Our definition of authority is completely backwards compared to the standard application of power or control. We believe that service and leadership are actually synonymous – like two sides of the same coin, with each one promoting and improving the other. In essence, the better we become at serving others, the more qualified we become to lead. We believe that living by example is not the best way to influence others; it is the only way. The further we advance within the lineage of leadership, the more influence we possess. We are then able to leverage this influence for the benefit of others. Consequently, we consider ourselves fortunate to have levels of authority in place, knowing that we do not have to bear the weight of responsibility alone. We also respect the level of leadership we have been given, without taking it for granted or using it for personal gain. If we instruct our team members to follow us as leaders, even this is for their benefit. If we submit to our own leaders, we do so out of reverence for Christ, who has become the servant of all.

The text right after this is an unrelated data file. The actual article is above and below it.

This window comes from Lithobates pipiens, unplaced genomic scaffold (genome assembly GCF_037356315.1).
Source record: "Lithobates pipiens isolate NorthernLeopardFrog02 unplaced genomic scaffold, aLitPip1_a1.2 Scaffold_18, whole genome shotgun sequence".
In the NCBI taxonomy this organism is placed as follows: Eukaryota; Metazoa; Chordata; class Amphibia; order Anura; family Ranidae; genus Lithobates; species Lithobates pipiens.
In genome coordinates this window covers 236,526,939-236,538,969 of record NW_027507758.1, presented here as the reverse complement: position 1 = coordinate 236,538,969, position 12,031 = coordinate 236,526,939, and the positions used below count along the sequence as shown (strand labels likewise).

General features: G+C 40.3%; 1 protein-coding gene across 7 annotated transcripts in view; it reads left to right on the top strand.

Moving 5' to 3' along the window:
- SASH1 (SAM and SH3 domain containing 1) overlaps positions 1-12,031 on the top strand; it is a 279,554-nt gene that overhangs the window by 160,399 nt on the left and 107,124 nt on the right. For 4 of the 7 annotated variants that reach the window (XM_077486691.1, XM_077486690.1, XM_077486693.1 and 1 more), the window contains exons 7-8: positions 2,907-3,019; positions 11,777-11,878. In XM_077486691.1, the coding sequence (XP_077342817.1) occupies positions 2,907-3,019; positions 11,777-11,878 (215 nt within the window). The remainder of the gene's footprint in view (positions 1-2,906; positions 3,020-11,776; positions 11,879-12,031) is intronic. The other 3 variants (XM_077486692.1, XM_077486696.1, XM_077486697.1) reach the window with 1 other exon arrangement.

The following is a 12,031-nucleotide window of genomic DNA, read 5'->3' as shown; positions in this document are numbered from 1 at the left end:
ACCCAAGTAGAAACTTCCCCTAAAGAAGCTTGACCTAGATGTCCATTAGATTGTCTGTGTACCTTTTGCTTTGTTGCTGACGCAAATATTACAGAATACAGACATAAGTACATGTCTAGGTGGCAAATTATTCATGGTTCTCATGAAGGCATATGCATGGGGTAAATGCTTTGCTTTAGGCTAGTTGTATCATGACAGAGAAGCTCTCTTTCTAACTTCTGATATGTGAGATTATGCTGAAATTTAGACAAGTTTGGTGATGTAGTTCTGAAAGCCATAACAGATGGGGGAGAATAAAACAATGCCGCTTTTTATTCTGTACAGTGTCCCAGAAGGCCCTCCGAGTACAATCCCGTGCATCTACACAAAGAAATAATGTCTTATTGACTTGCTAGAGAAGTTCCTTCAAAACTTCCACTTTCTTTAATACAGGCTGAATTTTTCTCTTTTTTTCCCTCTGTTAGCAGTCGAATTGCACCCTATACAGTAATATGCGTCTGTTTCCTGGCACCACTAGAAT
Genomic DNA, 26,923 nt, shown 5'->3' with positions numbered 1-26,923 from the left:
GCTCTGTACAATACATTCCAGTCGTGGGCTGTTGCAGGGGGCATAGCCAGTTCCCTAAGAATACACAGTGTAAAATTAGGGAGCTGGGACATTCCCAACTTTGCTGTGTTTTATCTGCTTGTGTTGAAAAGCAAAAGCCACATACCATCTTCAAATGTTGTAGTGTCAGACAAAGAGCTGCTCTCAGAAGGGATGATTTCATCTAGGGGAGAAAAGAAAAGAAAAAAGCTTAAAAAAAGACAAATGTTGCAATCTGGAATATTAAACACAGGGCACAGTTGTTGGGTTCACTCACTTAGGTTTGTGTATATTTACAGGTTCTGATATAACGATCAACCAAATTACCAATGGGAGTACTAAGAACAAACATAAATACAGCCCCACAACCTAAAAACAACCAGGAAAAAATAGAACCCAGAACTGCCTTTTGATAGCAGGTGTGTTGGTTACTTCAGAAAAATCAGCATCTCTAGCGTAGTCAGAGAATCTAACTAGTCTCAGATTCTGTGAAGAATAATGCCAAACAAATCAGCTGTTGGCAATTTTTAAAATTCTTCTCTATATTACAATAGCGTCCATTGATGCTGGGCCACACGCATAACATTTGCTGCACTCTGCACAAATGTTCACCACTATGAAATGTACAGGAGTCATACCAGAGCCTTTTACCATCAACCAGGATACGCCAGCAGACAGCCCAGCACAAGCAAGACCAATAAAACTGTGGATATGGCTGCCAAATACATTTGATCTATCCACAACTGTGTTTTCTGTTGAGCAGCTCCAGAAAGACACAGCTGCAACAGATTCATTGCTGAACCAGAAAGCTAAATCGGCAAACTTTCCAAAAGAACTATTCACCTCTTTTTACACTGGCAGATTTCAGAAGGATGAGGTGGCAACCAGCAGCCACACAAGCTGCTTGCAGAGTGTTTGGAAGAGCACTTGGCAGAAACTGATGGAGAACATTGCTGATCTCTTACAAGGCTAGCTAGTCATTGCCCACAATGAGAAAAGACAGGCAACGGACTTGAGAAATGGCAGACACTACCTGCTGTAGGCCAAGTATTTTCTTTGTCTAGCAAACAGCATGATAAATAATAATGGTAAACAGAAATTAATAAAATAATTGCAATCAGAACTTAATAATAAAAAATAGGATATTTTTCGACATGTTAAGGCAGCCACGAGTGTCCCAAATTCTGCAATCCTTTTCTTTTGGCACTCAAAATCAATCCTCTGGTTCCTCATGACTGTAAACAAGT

“The rulers of the world order people around, and the leaders abuse their power. Not so with us. If you want to be a good leader, you must serve others. If you want to be the greatest, you must become the servant of all.”
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2725 Pine Grove Road Cumming, GA 30041-7103 Phone: 770.886.7873 Fax: 770.205.4285 Email: firstname.lastname@example.org